Premature babies and babies who are born with certain health issues can benefit from hindmilk. If your baby is premature and in the hospital, you can talk to the hospital staff about collecting and feeding your preemie hindmilk.

Because hindmilk is higher in fat and calories, it can help your preemie to gain weight. Hindmilk may also be helpful for infants with heart, lung, kidney, and stomach problems. Discuss the use of hindmilk with your baby's doctor.

How to Separate and Collect Hindmilk

To collect hindmilk for your premature baby, you should use a breast pump and separate the foremilk from the hindmilk as you pump.

  • When you begin pumping your breast milk, it will be thin and watery. Pump for about 2 minutes, then remove the collection container from the pump. This collection will contain foremilk.
  • Now, place a new collection container on your breast pump and continue pumping until your breast is empty. This thicker, creamier breast milk that you get at the end of your pumping session is your hindmilk.
  • Label your foremilk and your hindmilk collections.
  • Give the container of your hindmilk to the hospital staff to use for your baby now, and place your foremilk in the freezer to store for the future.

Pumping After Breastfeeding

If you pump after you breastfeed your baby, it provides extra stimulation to your breasts which can help to increase your milk supply. But, it also removes a little bit of breast milk, as well.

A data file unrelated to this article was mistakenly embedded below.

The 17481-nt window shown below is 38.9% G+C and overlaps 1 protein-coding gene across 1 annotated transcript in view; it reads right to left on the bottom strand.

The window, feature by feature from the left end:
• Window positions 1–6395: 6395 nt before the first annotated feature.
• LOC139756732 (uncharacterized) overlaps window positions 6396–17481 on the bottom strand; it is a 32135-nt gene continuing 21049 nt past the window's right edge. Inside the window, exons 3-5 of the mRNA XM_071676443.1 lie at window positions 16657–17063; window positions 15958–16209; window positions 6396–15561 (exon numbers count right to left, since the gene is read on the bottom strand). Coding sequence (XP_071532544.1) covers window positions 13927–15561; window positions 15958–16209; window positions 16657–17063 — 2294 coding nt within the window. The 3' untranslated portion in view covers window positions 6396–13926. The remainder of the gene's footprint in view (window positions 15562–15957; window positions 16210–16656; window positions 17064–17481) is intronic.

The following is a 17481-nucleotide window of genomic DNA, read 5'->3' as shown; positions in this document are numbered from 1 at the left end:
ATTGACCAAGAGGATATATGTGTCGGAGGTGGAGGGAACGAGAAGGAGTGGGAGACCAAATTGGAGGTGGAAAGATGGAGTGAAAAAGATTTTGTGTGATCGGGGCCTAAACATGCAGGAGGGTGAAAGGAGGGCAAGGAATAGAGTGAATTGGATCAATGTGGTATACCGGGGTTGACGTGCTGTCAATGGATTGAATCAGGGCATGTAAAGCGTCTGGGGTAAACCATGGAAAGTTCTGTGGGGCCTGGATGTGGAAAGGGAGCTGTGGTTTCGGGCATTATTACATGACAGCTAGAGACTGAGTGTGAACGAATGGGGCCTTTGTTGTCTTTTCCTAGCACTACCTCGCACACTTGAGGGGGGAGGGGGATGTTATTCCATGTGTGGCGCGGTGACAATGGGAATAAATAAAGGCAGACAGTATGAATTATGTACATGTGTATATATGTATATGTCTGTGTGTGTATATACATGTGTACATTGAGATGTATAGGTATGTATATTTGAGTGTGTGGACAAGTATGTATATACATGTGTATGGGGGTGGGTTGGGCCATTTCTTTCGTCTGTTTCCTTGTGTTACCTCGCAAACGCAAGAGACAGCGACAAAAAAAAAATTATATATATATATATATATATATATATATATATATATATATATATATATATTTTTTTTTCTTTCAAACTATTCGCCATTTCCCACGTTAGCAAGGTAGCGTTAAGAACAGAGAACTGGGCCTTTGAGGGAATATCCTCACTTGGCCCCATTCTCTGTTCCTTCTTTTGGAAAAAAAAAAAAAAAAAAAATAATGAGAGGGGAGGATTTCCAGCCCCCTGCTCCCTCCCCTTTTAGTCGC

The breast milk that you collect when you pump immediately after breastfeeding on the breast or breasts that you nursed from is hindmilk. Because this hindmilk is high in calories and fat, it makes an excellent supplement if your baby needs it.

Remember, if you only breastfeed from one side at each feeding, then the breast milk that you collect from the unused breast after breastfeeding will be foremilk for the first few minutes of pumping.

How to Find out More

If you have any questions about hindmilk or your baby's growth or health, talk to your doctor or your baby's doctor. A lactation professional or a local breastfeeding support group can also provide advice and assistance. 

2 Sources
Verywell Family uses only high-quality sources, including peer-reviewed studies, to support the facts within our articles. Read our editorial process to learn more about how we fact-check and keep our content accurate, reliable, and trustworthy.
  1. Martin CR, Ling PR, Blackburn GL. Review of infant feeding: key features of breast milk and infant formula. Nutrients. 2016;8(5) doi:10.3390/nu8050279

  2. Underwood MA. Human milk for the premature infant. Pediatr Clin North Am. 2013;60(1):189-207. doi:10.1016/j.pcl.2012.09.008

Additional Reading
  • American Academy of Pediatrics. New Mother’s Guide To Breastfeeding. Bantam Books. New York. 2011.
  • Lawrence, Ruth A., MD, Lawrence, Robert M., MD. Breastfeeding A Guide For The Medical Profession Seventh Edition.  Mosby. 2011.
  • Riordan, J., and Wambach, K. Breastfeeding and Human Lactation Fourth Edition. Jones and Bartlett Learning. 2014.

By Donna Murray, RN, BSN
Donna Murray, RN, BSN has a Bachelor of Science in Nursing from Rutgers University and is a current member of Sigma Theta Tau, the Honor Society of Nursing.